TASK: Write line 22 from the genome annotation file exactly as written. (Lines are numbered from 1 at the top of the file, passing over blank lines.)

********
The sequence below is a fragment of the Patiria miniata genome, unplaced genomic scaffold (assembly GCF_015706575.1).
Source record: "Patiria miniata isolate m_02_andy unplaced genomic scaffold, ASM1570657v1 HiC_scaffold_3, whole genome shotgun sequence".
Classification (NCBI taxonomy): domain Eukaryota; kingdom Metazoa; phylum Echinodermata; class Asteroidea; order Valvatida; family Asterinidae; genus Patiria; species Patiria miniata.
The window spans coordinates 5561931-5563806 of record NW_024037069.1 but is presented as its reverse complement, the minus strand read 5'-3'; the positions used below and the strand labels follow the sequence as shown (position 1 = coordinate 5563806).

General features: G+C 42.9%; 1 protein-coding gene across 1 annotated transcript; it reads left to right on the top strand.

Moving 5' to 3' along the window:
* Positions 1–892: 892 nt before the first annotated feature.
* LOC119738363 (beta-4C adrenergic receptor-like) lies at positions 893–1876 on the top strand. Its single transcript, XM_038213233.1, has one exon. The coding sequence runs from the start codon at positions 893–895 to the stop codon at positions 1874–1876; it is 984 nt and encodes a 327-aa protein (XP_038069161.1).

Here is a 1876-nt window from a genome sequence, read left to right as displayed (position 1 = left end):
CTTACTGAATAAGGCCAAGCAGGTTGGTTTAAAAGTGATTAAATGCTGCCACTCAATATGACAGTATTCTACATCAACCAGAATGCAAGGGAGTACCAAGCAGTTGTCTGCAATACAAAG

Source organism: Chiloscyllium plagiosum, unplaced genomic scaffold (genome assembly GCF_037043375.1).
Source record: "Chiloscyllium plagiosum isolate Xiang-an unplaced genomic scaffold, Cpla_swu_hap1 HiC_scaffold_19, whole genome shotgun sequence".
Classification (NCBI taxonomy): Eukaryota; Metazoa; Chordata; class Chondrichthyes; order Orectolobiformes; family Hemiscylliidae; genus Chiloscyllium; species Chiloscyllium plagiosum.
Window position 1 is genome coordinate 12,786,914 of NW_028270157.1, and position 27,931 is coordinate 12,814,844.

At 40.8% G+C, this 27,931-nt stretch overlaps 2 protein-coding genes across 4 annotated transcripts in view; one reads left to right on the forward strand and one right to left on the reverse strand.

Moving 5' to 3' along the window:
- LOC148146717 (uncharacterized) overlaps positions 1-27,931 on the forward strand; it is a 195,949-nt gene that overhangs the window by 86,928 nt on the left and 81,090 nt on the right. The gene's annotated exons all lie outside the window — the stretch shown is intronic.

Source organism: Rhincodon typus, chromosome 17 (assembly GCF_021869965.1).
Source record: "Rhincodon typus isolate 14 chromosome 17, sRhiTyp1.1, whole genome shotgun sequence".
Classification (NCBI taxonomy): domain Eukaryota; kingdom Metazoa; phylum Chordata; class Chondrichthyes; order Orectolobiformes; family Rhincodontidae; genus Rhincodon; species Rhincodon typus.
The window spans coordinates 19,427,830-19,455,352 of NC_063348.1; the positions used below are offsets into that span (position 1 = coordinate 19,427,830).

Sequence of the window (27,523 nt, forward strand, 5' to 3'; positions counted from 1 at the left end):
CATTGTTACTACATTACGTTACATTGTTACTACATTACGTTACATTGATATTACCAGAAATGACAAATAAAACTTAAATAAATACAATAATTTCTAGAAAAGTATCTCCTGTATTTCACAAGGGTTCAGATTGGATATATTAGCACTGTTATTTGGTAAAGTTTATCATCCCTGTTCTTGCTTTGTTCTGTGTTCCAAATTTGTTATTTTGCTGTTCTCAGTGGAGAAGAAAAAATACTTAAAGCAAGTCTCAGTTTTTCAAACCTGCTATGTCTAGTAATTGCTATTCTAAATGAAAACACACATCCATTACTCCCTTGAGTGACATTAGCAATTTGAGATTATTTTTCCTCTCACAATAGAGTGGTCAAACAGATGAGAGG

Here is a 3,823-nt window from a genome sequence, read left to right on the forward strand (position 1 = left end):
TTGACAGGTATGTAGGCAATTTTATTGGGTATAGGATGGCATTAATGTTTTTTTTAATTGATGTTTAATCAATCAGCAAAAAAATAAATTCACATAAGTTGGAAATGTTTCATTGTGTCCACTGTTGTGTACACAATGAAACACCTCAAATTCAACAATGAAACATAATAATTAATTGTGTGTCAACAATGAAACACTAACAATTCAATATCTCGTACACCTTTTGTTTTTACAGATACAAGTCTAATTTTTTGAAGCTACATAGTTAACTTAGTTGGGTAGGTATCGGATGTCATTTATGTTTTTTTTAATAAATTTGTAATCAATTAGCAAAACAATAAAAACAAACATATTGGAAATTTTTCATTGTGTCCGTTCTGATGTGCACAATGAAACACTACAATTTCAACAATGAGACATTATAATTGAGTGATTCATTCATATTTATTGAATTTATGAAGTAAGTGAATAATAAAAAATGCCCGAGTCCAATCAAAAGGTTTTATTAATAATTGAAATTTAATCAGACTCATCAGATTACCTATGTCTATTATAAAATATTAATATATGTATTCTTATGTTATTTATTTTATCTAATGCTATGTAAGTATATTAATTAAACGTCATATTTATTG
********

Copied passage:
Sequence of the window (27,523 nt, forward strand, 5' to 3'; positions counted from 1 at the left end):